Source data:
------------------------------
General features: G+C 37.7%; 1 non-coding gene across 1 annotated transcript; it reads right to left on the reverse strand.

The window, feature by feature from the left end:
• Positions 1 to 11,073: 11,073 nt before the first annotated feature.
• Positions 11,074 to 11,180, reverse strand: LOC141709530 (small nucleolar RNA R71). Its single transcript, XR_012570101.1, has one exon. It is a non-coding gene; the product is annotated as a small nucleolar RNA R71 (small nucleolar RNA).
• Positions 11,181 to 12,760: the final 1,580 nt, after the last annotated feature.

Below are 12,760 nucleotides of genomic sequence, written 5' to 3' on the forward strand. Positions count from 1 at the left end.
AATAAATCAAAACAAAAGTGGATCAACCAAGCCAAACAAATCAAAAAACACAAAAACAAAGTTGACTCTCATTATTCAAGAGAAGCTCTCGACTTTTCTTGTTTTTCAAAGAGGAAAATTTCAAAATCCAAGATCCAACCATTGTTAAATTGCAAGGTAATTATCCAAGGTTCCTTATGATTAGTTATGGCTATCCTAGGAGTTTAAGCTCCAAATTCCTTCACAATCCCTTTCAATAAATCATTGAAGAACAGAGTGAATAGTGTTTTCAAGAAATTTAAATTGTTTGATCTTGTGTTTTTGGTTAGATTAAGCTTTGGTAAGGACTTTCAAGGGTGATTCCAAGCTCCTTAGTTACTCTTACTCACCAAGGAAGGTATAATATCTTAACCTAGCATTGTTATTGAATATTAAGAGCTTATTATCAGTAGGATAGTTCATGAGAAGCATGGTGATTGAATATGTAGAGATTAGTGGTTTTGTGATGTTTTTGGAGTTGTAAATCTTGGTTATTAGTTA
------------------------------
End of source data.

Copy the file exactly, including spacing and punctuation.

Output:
General features: G+C 37.7%; 1 non-coding gene across 1 annotated transcript; it reads right to left on the reverse strand.

The window, feature by feature from the left end:
• Positions 1 to 11,073: 11,073 nt before the first annotated feature.
• Positions 11,074 to 11,180, reverse strand: LOC141709530 (small nucleolar RNA R71). Its single transcript, XR_012570101.1, has one exon. It is a non-coding gene; the product is annotated as a small nucleolar RNA R71 (small nucleolar RNA).
• Positions 11,181 to 12,760: the final 1,580 nt, after the last annotated feature.

Below are 12,760 nucleotides of genomic sequence, written 5' to 3' on the forward strand. Positions count from 1 at the left end.
AATAAATCAAAACAAAAGTGGATCAACCAAGCCAAACAAATCAAAAAACACAAAAACAAAGTTGACTCTCATTATTCAAGAGAAGCTCTCGACTTTTCTTGTTTTTCAAAGAGGAAAATTTCAAAATCCAAGATCCAACCATTGTTAAATTGCAAGGTAATTATCCAAGGTTCCTTATGATTAGTTATGGCTATCCTAGGAGTTTAAGCTCCAAATTCCTTCACAATCCCTTTCAATAAATCATTGAAGAACAGAGTGAATAGTGTTTTCAAGAAATTTAAATTGTTTGATCTTGTGTTTTTGGTTAGATTAAGCTTTGGTAAGGACTTTCAAGGGTGATTCCAAGCTCCTTAGTTACTCTTACTCACCAAGGAAGGTATAATATCTTAACCTAGCATTGTTATTGAATATTAAGAGCTTATTATCAGTAGGATAGTTCATGAGAAGCATGGTGATTGAATATGTAGAGATTAGTGGTTTTGTGATGTTTTTGGAGTTGTAAATCTTGGTTATTAGTTA